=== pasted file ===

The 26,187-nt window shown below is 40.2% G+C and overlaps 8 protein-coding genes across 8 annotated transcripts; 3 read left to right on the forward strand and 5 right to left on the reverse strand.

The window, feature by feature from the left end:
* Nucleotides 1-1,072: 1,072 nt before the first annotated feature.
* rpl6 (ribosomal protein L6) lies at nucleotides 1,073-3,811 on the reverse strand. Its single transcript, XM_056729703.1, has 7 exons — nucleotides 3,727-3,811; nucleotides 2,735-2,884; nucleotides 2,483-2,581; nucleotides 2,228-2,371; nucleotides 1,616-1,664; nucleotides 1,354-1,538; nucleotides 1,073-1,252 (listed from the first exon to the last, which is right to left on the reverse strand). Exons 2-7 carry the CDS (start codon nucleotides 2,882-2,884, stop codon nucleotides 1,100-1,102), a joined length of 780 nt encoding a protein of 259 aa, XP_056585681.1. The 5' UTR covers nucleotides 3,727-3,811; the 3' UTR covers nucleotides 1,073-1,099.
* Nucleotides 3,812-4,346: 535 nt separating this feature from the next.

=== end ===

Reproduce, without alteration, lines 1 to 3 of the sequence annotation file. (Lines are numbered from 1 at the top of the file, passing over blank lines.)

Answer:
The 26,187-nt window shown below is 40.2% G+C and overlaps 8 protein-coding genes across 8 annotated transcripts; 3 read left to right on the forward strand and 5 right to left on the reverse strand.

The window, feature by feature from the left end:
* Nucleotides 1-1,072: 1,072 nt before the first annotated feature.